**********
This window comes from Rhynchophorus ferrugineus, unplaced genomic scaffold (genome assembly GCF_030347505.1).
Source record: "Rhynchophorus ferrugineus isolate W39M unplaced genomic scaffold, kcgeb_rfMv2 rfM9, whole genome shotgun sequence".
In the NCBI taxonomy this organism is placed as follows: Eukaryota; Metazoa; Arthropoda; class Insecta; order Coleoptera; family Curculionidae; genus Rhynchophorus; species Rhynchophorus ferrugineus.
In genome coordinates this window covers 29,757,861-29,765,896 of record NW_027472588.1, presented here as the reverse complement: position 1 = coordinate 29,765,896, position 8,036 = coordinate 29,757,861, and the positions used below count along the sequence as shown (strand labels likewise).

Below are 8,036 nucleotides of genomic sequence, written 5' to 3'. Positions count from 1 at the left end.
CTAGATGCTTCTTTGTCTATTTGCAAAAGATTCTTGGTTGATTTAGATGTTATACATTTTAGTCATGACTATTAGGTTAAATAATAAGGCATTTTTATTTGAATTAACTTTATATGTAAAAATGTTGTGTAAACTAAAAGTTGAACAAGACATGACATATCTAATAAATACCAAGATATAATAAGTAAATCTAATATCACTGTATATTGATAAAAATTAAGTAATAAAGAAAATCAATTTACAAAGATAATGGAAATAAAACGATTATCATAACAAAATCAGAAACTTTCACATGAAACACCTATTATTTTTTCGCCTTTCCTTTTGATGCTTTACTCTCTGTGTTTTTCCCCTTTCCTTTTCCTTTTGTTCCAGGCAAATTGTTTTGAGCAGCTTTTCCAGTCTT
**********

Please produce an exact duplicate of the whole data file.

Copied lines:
This window comes from Rhynchophorus ferrugineus, unplaced genomic scaffold (genome assembly GCF_030347505.1).
Source record: "Rhynchophorus ferrugineus isolate W39M unplaced genomic scaffold, kcgeb_rfMv2 rfM9, whole genome shotgun sequence".
In the NCBI taxonomy this organism is placed as follows: Eukaryota; Metazoa; Arthropoda; class Insecta; order Coleoptera; family Curculionidae; genus Rhynchophorus; species Rhynchophorus ferrugineus.
In genome coordinates this window covers 29,757,861-29,765,896 of record NW_027472588.1, presented here as the reverse complement: position 1 = coordinate 29,765,896, position 8,036 = coordinate 29,757,861, and the positions used below count along the sequence as shown (strand labels likewise).

Below are 8,036 nucleotides of genomic sequence, written 5' to 3'. Positions count from 1 at the left end.
CTAGATGCTTCTTTGTCTATTTGCAAAAGATTCTTGGTTGATTTAGATGTTATACATTTTAGTCATGACTATTAGGTTAAATAATAAGGCATTTTTATTTGAATTAACTTTATATGTAAAAATGTTGTGTAAACTAAAAGTTGAACAAGACATGACATATCTAATAAATACCAAGATATAATAAGTAAATCTAATATCACTGTATATTGATAAAAATTAAGTAATAAAGAAAATCAATTTACAAAGATAATGGAAATAAAACGATTATCATAACAAAATCAGAAACTTTCACATGAAACACCTATTATTTTTTCGCCTTTCCTTTTGATGCTTTACTCTCTGTGTTTTTCCCCTTTCCTTTTCCTTTTGTTCCAGGCAAATTGTTTTGAGCAGCTTTTCCAGTCTT